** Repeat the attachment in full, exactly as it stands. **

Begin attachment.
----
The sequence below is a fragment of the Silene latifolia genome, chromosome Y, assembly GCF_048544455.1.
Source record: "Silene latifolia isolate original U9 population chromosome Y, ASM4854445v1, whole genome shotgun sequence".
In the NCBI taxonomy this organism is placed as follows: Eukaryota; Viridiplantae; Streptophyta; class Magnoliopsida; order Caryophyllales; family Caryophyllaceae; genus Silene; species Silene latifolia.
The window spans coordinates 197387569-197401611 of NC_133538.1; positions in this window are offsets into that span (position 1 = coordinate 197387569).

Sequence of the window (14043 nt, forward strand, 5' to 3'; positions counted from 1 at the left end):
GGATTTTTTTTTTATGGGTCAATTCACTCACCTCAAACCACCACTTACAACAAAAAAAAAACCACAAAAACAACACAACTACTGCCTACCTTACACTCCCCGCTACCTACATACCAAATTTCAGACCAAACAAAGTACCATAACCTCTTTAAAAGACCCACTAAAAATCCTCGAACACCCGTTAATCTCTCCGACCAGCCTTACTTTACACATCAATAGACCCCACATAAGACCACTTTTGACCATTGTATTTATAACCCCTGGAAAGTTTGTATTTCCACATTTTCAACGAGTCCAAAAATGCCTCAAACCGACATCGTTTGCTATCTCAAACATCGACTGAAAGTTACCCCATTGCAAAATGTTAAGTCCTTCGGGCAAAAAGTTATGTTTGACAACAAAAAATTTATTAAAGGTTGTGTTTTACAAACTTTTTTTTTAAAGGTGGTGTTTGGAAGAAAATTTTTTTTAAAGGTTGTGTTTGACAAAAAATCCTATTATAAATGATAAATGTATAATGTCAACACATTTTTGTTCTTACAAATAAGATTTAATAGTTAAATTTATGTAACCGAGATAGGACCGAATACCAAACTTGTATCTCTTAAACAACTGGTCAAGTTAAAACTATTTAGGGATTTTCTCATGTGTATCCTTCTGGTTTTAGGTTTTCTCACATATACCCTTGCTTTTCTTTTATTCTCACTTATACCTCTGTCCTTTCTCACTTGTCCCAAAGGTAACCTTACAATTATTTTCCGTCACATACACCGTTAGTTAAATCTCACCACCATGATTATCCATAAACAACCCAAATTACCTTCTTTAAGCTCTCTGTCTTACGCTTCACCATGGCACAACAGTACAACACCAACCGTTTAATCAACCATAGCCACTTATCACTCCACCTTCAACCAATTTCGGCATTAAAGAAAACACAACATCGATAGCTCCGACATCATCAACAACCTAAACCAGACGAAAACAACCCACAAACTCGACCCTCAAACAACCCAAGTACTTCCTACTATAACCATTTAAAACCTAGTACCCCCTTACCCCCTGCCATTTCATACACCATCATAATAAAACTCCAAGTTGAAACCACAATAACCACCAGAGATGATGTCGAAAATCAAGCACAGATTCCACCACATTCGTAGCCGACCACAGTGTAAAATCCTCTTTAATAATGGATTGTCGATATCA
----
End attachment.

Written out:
The sequence below is a fragment of the Silene latifolia genome, chromosome Y, assembly GCF_048544455.1.
Source record: "Silene latifolia isolate original U9 population chromosome Y, ASM4854445v1, whole genome shotgun sequence".
In the NCBI taxonomy this organism is placed as follows: Eukaryota; Viridiplantae; Streptophyta; class Magnoliopsida; order Caryophyllales; family Caryophyllaceae; genus Silene; species Silene latifolia.
The window spans coordinates 197387569-197401611 of NC_133538.1; positions in this window are offsets into that span (position 1 = coordinate 197387569).

Sequence of the window (14043 nt, forward strand, 5' to 3'; positions counted from 1 at the left end):
GGATTTTTTTTTTATGGGTCAATTCACTCACCTCAAACCACCACTTACAACAAAAAAAAAACCACAAAAACAACACAACTACTGCCTACCTTACACTCCCCGCTACCTACATACCAAATTTCAGACCAAACAAAGTACCATAACCTCTTTAAAAGACCCACTAAAAATCCTCGAACACCCGTTAATCTCTCCGACCAGCCTTACTTTACACATCAATAGACCCCACATAAGACCACTTTTGACCATTGTATTTATAACCCCTGGAAAGTTTGTATTTCCACATTTTCAACGAGTCCAAAAATGCCTCAAACCGACATCGTTTGCTATCTCAAACATCGACTGAAAGTTACCCCATTGCAAAATGTTAAGTCCTTCGGGCAAAAAGTTATGTTTGACAACAAAAAATTTATTAAAGGTTGTGTTTTACAAACTTTTTTTTTAAAGGTGGTGTTTGGAAGAAAATTTTTTTTAAAGGTTGTGTTTGACAAAAAATCCTATTATAAATGATAAATGTATAATGTCAACACATTTTTGTTCTTACAAATAAGATTTAATAGTTAAATTTATGTAACCGAGATAGGACCGAATACCAAACTTGTATCTCTTAAACAACTGGTCAAGTTAAAACTATTTAGGGATTTTCTCATGTGTATCCTTCTGGTTTTAGGTTTTCTCACATATACCCTTGCTTTTCTTTTATTCTCACTTATACCTCTGTCCTTTCTCACTTGTCCCAAAGGTAACCTTACAATTATTTTCCGTCACATACACCGTTAGTTAAATCTCACCACCATGATTATCCATAAACAACCCAAATTACCTTCTTTAAGCTCTCTGTCTTACGCTTCACCATGGCACAACAGTACAACACCAACCGTTTAATCAACCATAGCCACTTATCACTCCACCTTCAACCAATTTCGGCATTAAAGAAAACACAACATCGATAGCTCCGACATCATCAACAACCTAAACCAGACGAAAACAACCCACAAACTCGACCCTCAAACAACCCAAGTACTTCCTACTATAACCATTTAAAACCTAGTACCCCCTTACCCCCTGCCATTTCATACACCATCATAATAAAACTCCAAGTTGAAACCACAATAACCACCAGAGATGATGTCGAAAATCAAGCACAGATTCCACCACATTCGTAGCCGACCACAGTGTAAAATCCTCTTTAATAATGGATTGTCGATATCA